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6 Quick Tips to Make Your Copy More Believable
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6 Quick Tips to Make Your Copy More Believable
Copyright © 2007 Daniel Levis
You've got targeted traffic coming to your site. You've made a big,
passionate, and clear promise on your landing page. But you're still
not making the sales you'd like.
It could be because your offer sounds too good to be true.
Believability above a certain point makes sales; below that point it
does not. Ad copy must make what lawyers call "a prima facie case" --
that is, a case that warrants a trial in court. Only the court is the
consumer, and the trial is buying and using the goods.
Here are 6 tips to help increase the believability of your copy ...
- Ivory Soap, as we all know is 99.44% pure. Would it seem as pure if
it were advertised "almost absolutely pure"?
When a quotation is made from a book or from the media, not one in a
thousand will verify it, yet it is worth your while to cite the exact
volume, chapter, and page when quoting.
Figures are the height of exactness, and exactness is characteristic of
truth. Vague generalities slip off the human psyche like water off a
Nouns - To say a great western city, instead of Denver is
to create suspicion.
Mr. Rockefeller is conceded by all to have been one of the richest
Americans, but if so described, and not named, readers unconsciously
score one point against the credibility of the copy. Even further, John
D. Rockefeller is better copy than Mr. Rockefeller. Proper nouns are
almost as valuable as figures in advertising.
It is more believable to say "styles now reigning from Rue de la Paix,
Paris, to Fifth Avenue New York" than "styles now reigning from the
fashion centers of Europe, to those of America".
- "A Suit Of Clothes FREE!" -- an incredible statement...over and over
the ad stated a suit of clothes could be had without cost, fully a
dozen times. You don't believe it in the headline, or in the first or
second paragraph, but it is human instinct to be impressed by repeated
and emphatic repetitions of any statement, however extraordinary. The
arrested man who says once, sullenly, "I am innocent!" and then stops,
is probably guilty, but he who repeats the phrase incessantly and
earnestly shakes the strongest conviction to the contrary.
A preposterous claim becomes believable, merely by making it a number
of times, even without adding any further evidence or explanation.
Connection - We are more inclined to believe advertising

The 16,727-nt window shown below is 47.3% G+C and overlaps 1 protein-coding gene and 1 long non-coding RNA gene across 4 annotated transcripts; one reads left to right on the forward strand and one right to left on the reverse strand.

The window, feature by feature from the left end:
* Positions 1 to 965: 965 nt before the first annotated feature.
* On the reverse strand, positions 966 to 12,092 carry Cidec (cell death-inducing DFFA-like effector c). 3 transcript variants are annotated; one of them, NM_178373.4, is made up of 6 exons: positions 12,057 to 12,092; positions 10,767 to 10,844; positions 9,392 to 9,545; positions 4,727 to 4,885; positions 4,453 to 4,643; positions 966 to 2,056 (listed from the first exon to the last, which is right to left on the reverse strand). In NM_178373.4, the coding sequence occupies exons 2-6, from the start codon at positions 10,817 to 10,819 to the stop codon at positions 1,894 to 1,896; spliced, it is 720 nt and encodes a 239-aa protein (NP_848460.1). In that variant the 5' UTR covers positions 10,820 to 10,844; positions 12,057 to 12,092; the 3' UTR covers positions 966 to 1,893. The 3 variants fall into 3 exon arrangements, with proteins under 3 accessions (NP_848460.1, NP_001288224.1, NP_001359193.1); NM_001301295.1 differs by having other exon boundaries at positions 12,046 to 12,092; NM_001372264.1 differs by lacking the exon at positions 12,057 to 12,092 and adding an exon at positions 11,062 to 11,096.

that tells us how happy the locals are with a product, and want to buy
that brand for no other good reason. Nobody knows quite why, but we
trust proximity. If we hear our neighbors have bought something, it
means more to us than it should.
Perhaps we harbor a deep-seated trait from our ancestors. Strangers and
far off people are still presumed crafty, and hostile by the savage
that sleeps in our sole.
- Some things never go out of style, and the testimonial is one of
those things. They shouldn't be edited, and should include as many
details of the giver as possible. A well-worded one from an obscure
person is often worth more than one from someone famous. To be most
effective, a testimonial should site specific results. It's not enough
that a customer say that they are happy with your service, or that they
feel they got their money's worth.
When asking for testimonials, dig for specific "before and after"
measurements. You want statements like "We saved $450 on our heating
bills last year after installing XYZ windows. That's 35%!"
- Before launching into product claims, it's critical you tell your
reader why they should listen to you.
After grabbing the reader's attention with your headline, and quickly
making a big promise, this is generally the third thing you want to
impress upon the reader.
Quickly, and powerfully demonstrate your credentials, experience, and
track record. This can be achieved either directly in the running copy
in your own voice, or in a sidebar using another voice.
Sometimes it even makes sense to add some kind of a credibility element in the pre-head (sub-headline in smaller font above the main headline)at the very beginning of the copy.
About the Author:
Daniel Levis is a top marketing consultant & direct response
copywriter based in Toronto, Canada and publisher of the world famous
copywriting anthology "Masters of Copywriting" featuring the marketing
wisdom of 42 of the world's greatest copywriters, including Clayton
Makepeace, Joe Sugarman, Joe Vitale, Bob Bly and dozens more! For a
FREE excerpt visit the link:
********** Additional References **********
30 Days to Internet Marketing Success - huge collection of marketing "know how".
Niche Products Package - giant package of 106 niche products with master resell rights plus 14 guides FREE.
Get It Done! Marketing Action Plan - a complete marketing system using techniques and methods that most people don't know about.
Red-Hot Copy to Woo Your Target Market - step-by-step guide to writing professional-looking copy.
The Golden Book of Proof - a simple system for attracting customers with advertising that works.
Adtrackz - complete guide to ad tracking programs.
Confessions of a Website Copywriter - why almost everyone is wrong about creating sales letters for the web.
Pay Per Click Profits - one of the most powerful marketing strategies to drive targeted prospects to your web site.
Automatic Goldmine - how to use autoresponder courses to put ad campaigns onto autopilot.
Ad Gladiator - guide to creating solo ad campaigns that pay well.
Ultimate Ad Tracker Tool - run your own ad tracking system to get precise statistics on your links.
Ad Tracking SuperTips - a FREE ebook to guide you in choosing, using and profiting from ad trackers.
Best wishes for your online success!
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